The Week That Wasn't: Vaginal Steaming, Chlamydia Vaccine, Cat Allergies

Ellie Kincaid


August 16, 2019

Elsewhere on the Internet this week, you may have seen news stories about a new vaccine for chlamydia, a woman who tried to treat her vaginal prolapse with steam (yes, steam), and an experimental shot for cats meant to make them less allergenic. Here's why you didn't see them on Medscape Medical News.

Chlamydia Vaccine in Progress

A study published Monday in the Lancet Infectious Diseases describes the first-in-human trial of an experimental chlamydia vaccine. The trial was randomized, double-blind, and placebo-controlled — all good things. It involved 35 women who received either multiple doses of different formulations of the vaccine or a placebo shot. The study authors report that none of the women experienced serious adverse reactions, though all who received the vaccine had mild reactions at the injection site. All the women who were given a version of the vaccine also showed the immune response the researchers were looking for as a secondary outcome.

Exciting as it is to see the first human test of a new vaccine, especially for a common sexually transmitted infection, it's hard to conclude much from a phase 1 study. It's encouraging that none of the women in the trial had a serious adverse reaction, but treating a few dozen people is not enough to conclude that the treatment is safe, and the trial didn't test whether the vaccine could prevent a chlamydia infection from taking hold. All we can really know right now is that the researchers consider it promising to move forward in the process of developing the vaccine. A lot needs to happen — and a lot could go wrong — before the vaccine makes it to market and becomes relevant for patients and healthcare professionals.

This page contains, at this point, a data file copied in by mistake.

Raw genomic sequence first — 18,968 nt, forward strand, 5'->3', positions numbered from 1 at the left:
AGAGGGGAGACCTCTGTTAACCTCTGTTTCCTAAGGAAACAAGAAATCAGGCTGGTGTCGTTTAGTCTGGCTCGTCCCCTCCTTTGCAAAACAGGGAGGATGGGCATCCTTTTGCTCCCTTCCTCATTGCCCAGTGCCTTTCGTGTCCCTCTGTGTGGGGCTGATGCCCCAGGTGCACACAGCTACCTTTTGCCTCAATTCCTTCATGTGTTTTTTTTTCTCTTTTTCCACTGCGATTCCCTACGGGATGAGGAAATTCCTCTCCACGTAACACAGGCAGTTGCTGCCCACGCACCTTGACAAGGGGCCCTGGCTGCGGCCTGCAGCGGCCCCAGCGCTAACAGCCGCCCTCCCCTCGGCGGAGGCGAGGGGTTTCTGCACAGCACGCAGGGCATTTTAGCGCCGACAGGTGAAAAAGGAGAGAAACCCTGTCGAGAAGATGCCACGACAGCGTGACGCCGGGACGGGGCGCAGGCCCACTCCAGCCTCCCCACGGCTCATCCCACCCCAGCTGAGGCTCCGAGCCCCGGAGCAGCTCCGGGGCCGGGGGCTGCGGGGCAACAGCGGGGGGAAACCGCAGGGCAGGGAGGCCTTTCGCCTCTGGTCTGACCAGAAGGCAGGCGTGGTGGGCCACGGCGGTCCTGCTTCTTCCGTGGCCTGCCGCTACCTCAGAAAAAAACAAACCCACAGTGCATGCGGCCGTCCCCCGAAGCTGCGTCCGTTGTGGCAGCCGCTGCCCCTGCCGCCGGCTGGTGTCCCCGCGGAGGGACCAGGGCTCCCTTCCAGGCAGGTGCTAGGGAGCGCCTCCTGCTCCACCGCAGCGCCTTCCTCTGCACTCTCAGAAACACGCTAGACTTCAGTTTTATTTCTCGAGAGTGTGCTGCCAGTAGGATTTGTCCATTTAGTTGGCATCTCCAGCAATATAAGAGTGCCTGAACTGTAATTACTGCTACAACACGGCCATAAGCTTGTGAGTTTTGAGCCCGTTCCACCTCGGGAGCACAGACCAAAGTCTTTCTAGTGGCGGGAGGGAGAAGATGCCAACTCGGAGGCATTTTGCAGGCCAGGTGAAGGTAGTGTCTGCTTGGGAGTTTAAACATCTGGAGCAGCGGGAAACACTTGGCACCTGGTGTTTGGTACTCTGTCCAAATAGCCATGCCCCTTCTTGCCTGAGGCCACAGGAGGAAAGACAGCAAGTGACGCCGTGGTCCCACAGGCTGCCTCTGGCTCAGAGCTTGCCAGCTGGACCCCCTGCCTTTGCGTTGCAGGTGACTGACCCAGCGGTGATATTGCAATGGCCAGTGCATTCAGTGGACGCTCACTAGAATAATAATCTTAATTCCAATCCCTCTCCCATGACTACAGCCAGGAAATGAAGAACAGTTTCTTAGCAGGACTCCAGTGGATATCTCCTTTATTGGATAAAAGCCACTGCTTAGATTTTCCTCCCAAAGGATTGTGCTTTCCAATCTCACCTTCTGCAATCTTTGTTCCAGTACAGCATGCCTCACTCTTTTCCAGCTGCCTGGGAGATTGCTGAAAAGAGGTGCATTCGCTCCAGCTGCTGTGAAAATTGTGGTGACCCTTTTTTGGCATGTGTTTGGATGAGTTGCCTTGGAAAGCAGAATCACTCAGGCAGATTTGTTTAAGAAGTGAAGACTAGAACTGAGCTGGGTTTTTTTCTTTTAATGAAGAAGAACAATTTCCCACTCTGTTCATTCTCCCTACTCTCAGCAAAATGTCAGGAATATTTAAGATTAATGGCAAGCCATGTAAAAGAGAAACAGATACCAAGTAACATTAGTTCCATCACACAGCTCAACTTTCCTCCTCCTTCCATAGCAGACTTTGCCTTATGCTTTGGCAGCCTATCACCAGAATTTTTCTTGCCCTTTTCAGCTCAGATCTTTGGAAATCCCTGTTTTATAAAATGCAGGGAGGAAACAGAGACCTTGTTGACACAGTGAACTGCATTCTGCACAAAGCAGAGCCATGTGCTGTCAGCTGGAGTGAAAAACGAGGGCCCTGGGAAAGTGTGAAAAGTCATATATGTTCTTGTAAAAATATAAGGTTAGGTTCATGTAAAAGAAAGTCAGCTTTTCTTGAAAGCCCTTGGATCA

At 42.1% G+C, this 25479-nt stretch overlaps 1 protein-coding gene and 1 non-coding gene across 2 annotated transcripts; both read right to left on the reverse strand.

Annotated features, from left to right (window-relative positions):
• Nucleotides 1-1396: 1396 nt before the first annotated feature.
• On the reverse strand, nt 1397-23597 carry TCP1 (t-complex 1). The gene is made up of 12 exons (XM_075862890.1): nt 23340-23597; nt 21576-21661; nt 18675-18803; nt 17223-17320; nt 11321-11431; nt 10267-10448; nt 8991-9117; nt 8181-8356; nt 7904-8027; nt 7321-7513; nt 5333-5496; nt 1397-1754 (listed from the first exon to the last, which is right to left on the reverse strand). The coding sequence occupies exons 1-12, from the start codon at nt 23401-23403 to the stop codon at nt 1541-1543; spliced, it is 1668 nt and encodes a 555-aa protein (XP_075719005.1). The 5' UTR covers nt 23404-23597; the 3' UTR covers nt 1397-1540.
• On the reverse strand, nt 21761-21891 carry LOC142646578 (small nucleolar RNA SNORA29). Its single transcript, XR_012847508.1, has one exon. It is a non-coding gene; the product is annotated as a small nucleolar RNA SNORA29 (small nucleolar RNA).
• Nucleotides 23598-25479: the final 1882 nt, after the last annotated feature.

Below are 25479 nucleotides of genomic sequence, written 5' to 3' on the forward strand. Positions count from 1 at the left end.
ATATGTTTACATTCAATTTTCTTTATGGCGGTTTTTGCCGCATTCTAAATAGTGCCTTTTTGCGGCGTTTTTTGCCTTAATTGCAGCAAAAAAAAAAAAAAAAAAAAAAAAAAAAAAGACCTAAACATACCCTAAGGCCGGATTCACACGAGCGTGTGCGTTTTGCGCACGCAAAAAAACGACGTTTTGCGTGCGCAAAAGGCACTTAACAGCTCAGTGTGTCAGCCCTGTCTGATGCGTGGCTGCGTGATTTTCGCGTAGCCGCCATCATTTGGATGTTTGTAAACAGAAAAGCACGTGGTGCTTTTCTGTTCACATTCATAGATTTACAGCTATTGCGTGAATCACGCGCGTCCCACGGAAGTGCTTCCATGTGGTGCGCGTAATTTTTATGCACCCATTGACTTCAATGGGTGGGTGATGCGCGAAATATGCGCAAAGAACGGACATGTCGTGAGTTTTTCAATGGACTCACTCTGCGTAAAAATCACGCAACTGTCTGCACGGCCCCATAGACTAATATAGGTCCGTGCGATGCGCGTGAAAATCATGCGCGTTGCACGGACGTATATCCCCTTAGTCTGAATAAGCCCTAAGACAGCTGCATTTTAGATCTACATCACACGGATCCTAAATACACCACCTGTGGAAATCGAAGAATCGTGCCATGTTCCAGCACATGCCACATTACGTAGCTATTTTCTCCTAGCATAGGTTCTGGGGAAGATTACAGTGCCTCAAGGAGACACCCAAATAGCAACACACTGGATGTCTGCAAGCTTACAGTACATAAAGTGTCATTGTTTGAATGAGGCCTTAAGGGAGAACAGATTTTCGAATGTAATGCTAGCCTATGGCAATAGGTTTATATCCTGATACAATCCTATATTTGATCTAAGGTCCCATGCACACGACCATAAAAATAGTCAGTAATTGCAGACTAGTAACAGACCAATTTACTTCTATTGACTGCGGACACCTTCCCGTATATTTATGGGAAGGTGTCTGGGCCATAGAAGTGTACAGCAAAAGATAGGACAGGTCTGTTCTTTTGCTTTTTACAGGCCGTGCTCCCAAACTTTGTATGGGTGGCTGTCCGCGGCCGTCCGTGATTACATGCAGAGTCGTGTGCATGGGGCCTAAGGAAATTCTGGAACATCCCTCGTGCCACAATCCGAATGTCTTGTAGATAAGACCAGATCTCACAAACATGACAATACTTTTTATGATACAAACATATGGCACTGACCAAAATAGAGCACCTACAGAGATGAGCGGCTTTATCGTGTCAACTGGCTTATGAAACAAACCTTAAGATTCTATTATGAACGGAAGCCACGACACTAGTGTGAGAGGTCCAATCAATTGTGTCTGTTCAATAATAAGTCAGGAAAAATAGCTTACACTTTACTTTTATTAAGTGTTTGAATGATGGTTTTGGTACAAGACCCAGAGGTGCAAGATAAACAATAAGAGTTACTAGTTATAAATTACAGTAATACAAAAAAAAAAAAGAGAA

Burn From Vaginal Steaming

A 62-year-old woman in Canada with vaginal prolapse tried to treat her condition by steaming her vagina but ended up with second-degree burns, as described in a case report in the Journal of Obstetrics and Gynaecology Canada. "Clinicians need to be aware of alternative treatments available to women so that counselling may mitigate any potential harm," author Magali Robert, MD, of the University of Calgary, wrote.

Unfortunately, vaginal prolapse is not the only reason women have been told to steam their vaginas. In 2015, OB/GYN Jen Gunter, MD, blogged about why women should not follow Gwyneth Paltrow's advice to do so for "an energetic release...that balances female hormone levels." Readers of Medscape Medical News hardly need to be told that vaginal steaming, whatever the goal, is bunk and could be harmful. We didn't want to give this any more air.

A Shot for Cat Allergies

A Swiss company called HypoPet came out with what they call "important preclinical data" on their experimental vaccine for cat allergy. Just to be clear, the vaccine is meant to be given to cats, not humans, to make the cats give off fewer of the allergens that bother people. A study published in the Journal of Allergy and Clinical Immunology describes the company's experiment to induce cats to produce an antibody against an allergen secreted by the feline salivary, skin, lacrimal, and perianal glands. The vaccine appears to have reduced the amount of the allergen in the cats' tears.

While it's good to see a company publish work in a scientific journal, and a solution for the suffering of those allergic to their cats would be nothing to, uh, sneeze at, this study did not demonstrate that vaccinating cats had any effect on humans who came into contact with them. That's a crucial piece of information to have before we'll cover a vaccine for cat allergy.

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